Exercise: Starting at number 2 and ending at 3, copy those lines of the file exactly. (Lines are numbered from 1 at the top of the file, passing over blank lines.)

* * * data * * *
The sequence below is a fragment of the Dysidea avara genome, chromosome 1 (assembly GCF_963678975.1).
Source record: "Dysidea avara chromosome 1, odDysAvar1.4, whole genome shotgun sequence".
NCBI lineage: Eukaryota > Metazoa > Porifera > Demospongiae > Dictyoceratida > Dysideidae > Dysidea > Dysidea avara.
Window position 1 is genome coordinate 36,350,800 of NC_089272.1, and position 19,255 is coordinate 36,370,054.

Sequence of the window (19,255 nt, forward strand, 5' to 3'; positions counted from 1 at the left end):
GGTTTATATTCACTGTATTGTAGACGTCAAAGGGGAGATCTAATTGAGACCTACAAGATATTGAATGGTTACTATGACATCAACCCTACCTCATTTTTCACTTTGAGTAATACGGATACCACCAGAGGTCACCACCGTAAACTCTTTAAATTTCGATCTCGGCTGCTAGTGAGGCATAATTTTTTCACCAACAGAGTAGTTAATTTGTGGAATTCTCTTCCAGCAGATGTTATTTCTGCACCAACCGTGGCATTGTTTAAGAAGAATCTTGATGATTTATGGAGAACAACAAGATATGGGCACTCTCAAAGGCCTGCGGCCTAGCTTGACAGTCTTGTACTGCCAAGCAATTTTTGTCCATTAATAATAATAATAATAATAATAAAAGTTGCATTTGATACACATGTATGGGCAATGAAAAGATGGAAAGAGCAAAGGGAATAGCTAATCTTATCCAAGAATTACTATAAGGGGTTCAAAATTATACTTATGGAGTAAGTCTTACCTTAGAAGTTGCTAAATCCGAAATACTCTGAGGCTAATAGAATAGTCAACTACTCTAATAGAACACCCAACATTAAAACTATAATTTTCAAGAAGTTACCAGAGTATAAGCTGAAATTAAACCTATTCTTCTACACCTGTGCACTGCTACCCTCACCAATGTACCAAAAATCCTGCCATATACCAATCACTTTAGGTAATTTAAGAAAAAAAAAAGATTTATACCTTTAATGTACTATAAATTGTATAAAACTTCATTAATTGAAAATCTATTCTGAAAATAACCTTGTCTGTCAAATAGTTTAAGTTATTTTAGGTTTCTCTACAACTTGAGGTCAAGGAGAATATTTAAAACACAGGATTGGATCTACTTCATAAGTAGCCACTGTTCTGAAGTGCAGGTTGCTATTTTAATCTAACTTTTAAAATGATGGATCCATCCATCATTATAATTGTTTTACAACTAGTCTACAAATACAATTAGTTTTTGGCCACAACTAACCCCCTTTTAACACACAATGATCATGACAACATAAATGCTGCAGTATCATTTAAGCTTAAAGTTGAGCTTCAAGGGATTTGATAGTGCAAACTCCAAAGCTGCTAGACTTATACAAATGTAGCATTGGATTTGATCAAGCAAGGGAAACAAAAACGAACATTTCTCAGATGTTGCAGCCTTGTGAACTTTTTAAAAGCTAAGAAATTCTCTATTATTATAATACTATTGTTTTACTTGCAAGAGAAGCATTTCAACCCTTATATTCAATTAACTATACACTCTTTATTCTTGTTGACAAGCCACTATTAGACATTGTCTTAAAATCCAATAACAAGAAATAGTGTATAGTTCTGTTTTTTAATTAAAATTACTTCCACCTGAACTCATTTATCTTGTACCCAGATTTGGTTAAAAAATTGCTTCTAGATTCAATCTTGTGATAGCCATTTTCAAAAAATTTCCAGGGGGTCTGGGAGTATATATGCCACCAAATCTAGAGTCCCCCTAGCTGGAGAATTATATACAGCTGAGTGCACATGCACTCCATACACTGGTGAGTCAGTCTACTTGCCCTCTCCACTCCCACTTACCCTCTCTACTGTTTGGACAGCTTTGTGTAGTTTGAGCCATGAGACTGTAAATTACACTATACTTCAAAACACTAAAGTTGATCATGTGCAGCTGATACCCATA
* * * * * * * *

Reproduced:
Source record: "Dysidea avara chromosome 1, odDysAvar1.4, whole genome shotgun sequence".
NCBI lineage: Eukaryota > Metazoa > Porifera > Demospongiae > Dictyoceratida > Dysideidae > Dysidea > Dysidea avara.